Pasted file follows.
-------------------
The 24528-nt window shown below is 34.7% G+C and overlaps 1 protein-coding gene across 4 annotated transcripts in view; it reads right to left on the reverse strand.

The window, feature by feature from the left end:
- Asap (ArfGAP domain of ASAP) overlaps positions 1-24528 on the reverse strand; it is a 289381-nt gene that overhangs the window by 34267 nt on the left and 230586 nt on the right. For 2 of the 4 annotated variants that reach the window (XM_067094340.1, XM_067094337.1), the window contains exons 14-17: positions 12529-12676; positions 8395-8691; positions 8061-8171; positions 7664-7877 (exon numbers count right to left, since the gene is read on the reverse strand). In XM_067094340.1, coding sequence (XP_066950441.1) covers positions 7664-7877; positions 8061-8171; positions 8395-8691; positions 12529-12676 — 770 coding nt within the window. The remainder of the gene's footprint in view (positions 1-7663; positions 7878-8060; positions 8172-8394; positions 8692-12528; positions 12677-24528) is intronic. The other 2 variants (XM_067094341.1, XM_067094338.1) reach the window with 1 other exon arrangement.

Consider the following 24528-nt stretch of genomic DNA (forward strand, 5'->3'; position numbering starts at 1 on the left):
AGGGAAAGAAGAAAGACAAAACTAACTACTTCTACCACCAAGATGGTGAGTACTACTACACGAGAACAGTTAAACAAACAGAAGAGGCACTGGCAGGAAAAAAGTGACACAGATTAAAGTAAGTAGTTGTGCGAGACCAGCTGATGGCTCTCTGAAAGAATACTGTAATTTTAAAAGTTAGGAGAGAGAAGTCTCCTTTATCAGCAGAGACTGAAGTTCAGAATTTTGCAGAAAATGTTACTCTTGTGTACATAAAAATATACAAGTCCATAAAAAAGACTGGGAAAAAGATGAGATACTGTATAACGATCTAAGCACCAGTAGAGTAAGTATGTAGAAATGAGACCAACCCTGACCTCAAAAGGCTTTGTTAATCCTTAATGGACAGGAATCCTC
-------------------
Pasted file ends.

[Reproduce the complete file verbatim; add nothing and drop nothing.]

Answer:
The 24528-nt window shown below is 34.7% G+C and overlaps 1 protein-coding gene across 4 annotated transcripts in view; it reads right to left on the reverse strand.

The window, feature by feature from the left end:
- Asap (ArfGAP domain of ASAP) overlaps positions 1-24528 on the reverse strand; it is a 289381-nt gene that overhangs the window by 34267 nt on the left and 230586 nt on the right. For 2 of the 4 annotated variants that reach the window (XM_067094340.1, XM_067094337.1), the window contains exons 14-17: positions 12529-12676; positions 8395-8691; positions 8061-8171; positions 7664-7877 (exon numbers count right to left, since the gene is read on the reverse strand). In XM_067094340.1, coding sequence (XP_066950441.1) covers positions 7664-7877; positions 8061-8171; positions 8395-8691; positions 12529-12676 — 770 coding nt within the window. The remainder of the gene's footprint in view (positions 1-7663; positions 7878-8060; positions 8172-8394; positions 8692-12528; positions 12677-24528) is intronic. The other 2 variants (XM_067094341.1, XM_067094338.1) reach the window with 1 other exon arrangement.

Consider the following 24528-nt stretch of genomic DNA (forward strand, 5'->3'; position numbering starts at 1 on the left):
AGGGAAAGAAGAAAGACAAAACTAACTACTTCTACCACCAAGATGGTGAGTACTACTACACGAGAACAGTTAAACAAACAGAAGAGGCACTGGCAGGAAAAAAGTGACACAGATTAAAGTAAGTAGTTGTGCGAGACCAGCTGATGGCTCTCTGAAAGAATACTGTAATTTTAAAAGTTAGGAGAGAGAAGTCTCCTTTATCAGCAGAGACTGAAGTTCAGAATTTTGCAGAAAATGTTACTCTTGTGTACATAAAAATATACAAGTCCATAAAAAAGACTGGGAAAAAGATGAGATACTGTATAACGATCTAAGCACCAGTAGAGTAAGTATGTAGAAATGAGACCAACCCTGACCTCAAAAGGCTTTGTTAATCCTTAATGGACAGGAATCCTC